Daoust reviews this season’s trade market in cap leagues…
The first full season of the new NHL collective bargaining agreement (CBA) has been an unusual one for all fantasy hockey managers. Some of the rule changes have accelerated player movement as teams adjust to the new landscape. This season we have seen examples of retention of salary facilitating some trades that would not have happened under the old CBA. This includes the unexpected trade of Roberto Luongo to the Florida Panthers. The fantasy implications were massive as Tim Thomas was immediately out as number-one goaltender in Florida while the young Eddie Lack became the new man in Vancouver.
In salary cap leagues the impact of the new rules has been even more significant. With fewer cap dollars available and no rollback on existing deals some players were forced to take pay cuts. This had the effect of creating cap bargains that can provide excellent value to your fantasy squad. In turn, this development also made some of the older inflated contracts a tougher pill to swallow.
However, the effect of the new CBA extends far beyond just the individual value of players. Last week we looked at the impact of the lower cap ceiling on the quality of unclaimed free agents in one of my head-to-head dynasty leagues, the UHL which is composed mostly of forum regulars and staff members of this website. The tighter financial climate resulted in many productive players, mostly highly-paid veterans, remain on the waiver wire as teams opted for cheaper alternatives to round out their rosters.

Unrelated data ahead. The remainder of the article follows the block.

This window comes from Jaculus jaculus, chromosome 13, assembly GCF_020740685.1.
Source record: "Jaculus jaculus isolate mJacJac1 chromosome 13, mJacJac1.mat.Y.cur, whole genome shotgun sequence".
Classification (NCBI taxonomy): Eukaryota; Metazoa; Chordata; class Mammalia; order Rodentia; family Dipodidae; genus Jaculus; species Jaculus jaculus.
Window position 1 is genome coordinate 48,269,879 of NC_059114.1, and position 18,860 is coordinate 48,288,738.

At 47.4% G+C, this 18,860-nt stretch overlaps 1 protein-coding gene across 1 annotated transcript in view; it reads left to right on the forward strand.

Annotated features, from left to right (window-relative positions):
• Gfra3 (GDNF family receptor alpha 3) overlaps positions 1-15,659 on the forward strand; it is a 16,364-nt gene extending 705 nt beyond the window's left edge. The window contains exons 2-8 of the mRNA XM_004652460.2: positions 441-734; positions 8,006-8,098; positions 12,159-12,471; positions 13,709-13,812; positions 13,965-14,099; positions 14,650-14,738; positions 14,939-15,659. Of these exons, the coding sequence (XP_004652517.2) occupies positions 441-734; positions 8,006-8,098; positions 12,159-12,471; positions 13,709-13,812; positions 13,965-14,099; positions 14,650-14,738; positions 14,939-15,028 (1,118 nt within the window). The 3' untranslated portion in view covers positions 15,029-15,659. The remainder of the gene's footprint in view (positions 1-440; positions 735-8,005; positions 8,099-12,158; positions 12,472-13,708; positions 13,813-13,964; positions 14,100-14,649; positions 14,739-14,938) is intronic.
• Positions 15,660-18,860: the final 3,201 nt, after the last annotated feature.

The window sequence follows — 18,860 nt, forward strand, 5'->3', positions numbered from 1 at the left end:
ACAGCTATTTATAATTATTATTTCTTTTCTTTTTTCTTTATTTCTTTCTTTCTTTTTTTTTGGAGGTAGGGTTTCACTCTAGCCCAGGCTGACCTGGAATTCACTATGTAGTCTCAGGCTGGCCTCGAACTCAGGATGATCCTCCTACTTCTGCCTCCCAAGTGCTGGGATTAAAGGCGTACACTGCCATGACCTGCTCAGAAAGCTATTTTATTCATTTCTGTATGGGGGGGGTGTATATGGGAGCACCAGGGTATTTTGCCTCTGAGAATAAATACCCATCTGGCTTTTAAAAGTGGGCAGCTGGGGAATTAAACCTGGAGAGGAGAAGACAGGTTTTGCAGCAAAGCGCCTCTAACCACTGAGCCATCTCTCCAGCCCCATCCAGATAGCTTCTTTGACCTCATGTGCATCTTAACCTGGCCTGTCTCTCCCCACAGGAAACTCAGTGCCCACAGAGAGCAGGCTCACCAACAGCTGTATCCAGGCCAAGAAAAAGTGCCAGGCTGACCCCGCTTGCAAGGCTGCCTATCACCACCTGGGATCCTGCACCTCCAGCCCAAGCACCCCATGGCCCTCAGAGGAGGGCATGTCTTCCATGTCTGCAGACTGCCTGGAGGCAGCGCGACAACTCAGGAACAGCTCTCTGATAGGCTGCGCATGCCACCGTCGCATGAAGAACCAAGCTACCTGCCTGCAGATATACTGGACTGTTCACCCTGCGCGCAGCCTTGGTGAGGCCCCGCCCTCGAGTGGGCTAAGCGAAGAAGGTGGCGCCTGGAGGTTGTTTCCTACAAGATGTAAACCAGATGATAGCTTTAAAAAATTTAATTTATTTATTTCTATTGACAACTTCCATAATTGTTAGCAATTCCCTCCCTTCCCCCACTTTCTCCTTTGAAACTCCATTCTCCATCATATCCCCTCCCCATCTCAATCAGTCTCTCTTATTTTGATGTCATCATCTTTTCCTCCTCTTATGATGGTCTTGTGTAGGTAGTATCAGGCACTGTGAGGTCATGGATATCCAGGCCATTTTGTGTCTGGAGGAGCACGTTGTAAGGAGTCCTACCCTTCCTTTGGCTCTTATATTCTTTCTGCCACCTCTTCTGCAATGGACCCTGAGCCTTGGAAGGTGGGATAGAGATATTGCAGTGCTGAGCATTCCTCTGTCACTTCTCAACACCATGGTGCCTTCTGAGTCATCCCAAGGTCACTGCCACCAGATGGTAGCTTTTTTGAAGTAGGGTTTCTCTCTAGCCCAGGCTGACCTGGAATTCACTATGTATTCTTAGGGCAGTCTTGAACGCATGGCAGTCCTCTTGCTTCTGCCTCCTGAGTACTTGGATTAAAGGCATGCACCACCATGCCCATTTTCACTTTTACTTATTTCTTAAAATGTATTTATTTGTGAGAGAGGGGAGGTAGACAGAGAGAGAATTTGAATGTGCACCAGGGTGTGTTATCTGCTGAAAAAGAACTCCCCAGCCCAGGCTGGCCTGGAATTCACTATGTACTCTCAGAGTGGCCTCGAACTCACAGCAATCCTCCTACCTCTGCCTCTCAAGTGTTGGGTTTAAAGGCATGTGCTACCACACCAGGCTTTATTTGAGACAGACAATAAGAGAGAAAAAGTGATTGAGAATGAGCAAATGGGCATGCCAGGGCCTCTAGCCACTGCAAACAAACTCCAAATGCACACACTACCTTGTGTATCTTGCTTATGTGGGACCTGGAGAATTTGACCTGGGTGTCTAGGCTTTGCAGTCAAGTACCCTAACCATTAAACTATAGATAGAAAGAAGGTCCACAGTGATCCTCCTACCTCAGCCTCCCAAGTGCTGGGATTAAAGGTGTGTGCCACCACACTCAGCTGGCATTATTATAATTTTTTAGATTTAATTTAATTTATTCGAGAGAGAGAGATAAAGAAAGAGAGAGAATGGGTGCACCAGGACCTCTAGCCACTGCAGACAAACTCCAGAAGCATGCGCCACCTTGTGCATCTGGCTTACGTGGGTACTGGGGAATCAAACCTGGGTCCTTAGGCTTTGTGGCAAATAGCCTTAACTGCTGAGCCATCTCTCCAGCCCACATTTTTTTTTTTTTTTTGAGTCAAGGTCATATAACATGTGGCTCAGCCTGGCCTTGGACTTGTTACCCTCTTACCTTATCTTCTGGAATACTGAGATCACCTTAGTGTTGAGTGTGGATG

Before we go any farther, here is the breakdown of the league in question:
United Hockey League (dynasty) – currently in semi-final round
Scoring setup: Head-to-Head
Pro Rosters: 23 + 4 IR (3LW, 3C, 3RW, 3F, 6D, 1G, 4BN)
Farm Rosters: 27 (max 160 GP for farm eligibility) + one-year protection for newly-drafted prospects
Categories: G, A, +/-, PIM, SOG, GWG, PPP, SHP, Hit, Blk, FOW, W, GAA, SV, SV%, SO
Salary Cap Ceiling: same as NHL
A trade market lacking action
Obviously, the new CBA has also had a major effect on trading in the UHL. The rule changes led to the majority of teams being close to the salary cap ceiling, including many of the non-contenders. Obviously, having some free cap space facilitates trading. When the opposite happens, it makes trading very difficult as most teams are unable to accept more salary than they are giving away in a deal. The only way to proceed is for one or both teams to add more to the trade so that the salaries on both sides even out.
Unfortunately, this approach only works when teams have dead weight on their rosters and when the players in question are enough to make the trade legal financially. The league’s contenders, who generally manage their teams very well, do not own players that they are willing to just throw away. This increases the complexity of making trades work and often reduces the list of potential trade partners.